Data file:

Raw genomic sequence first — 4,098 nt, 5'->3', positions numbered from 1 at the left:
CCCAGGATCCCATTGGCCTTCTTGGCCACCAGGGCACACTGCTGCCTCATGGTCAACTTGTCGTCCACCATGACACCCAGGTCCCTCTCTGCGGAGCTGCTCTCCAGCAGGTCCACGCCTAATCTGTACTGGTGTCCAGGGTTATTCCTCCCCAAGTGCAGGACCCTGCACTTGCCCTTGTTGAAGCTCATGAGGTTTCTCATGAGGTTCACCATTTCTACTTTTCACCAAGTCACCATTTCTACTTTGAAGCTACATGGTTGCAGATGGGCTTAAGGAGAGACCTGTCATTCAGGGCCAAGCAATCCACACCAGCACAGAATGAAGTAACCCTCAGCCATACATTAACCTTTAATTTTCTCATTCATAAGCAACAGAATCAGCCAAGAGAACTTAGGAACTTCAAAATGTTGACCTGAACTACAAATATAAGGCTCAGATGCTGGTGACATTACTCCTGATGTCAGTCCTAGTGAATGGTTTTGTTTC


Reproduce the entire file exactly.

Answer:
Raw genomic sequence first — 4,098 nt, 5'->3', positions numbered from 1 at the left:
CCCAGGATCCCATTGGCCTTCTTGGCCACCAGGGCACACTGCTGCCTCATGGTCAACTTGTCGTCCACCATGACACCCAGGTCCCTCTCTGCGGAGCTGCTCTCCAGCAGGTCCACGCCTAATCTGTACTGGTGTCCAGGGTTATTCCTCCCCAAGTGCAGGACCCTGCACTTGCCCTTGTTGAAGCTCATGAGGTTTCTCATGAGGTTCACCATTTCTACTTTTCACCAAGTCACCATTTCTACTTTGAAGCTACATGGTTGCAGATGGGCTTAAGGAGAGACCTGTCATTCAGGGCCAAGCAATCCACACCAGCACAGAATGAAGTAACCCTCAGCCATACATTAACCTTTAATTTTCTCATTCATAAGCAACAGAATCAGCCAAGAGAACTTAGGAACTTCAAAATGTTGACCTGAACTACAAATATAAGGCTCAGATGCTGGTGACATTACTCCTGATGTCAGTCCTAGTGAATGGTTTTGTTTC